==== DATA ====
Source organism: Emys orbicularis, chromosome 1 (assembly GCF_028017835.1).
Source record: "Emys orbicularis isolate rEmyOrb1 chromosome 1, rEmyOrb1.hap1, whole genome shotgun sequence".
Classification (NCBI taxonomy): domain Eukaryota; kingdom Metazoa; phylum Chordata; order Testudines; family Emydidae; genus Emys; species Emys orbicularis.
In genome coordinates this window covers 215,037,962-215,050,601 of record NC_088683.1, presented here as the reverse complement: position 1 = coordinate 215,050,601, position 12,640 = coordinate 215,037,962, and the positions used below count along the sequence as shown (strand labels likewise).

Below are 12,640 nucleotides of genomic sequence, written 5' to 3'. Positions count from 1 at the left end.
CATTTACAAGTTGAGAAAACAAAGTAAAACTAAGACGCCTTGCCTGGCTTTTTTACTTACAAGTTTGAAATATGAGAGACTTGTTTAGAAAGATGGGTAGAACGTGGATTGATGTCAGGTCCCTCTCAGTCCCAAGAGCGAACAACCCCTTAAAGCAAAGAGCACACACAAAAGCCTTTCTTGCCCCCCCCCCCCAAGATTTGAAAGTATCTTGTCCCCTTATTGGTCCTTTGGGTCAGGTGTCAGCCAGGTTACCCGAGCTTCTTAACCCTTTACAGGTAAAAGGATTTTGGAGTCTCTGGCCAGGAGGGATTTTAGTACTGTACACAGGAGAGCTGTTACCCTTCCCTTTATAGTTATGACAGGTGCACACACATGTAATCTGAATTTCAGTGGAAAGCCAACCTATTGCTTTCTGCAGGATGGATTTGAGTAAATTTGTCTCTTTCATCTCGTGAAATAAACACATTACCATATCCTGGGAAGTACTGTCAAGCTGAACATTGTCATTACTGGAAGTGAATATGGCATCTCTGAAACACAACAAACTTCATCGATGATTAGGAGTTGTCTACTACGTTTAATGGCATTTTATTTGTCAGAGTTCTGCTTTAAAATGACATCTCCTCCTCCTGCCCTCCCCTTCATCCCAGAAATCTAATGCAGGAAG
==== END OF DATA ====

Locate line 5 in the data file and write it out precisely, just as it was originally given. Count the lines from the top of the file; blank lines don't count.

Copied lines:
Below are 12,640 nucleotides of genomic sequence, written 5' to 3'. Positions count from 1 at the left end.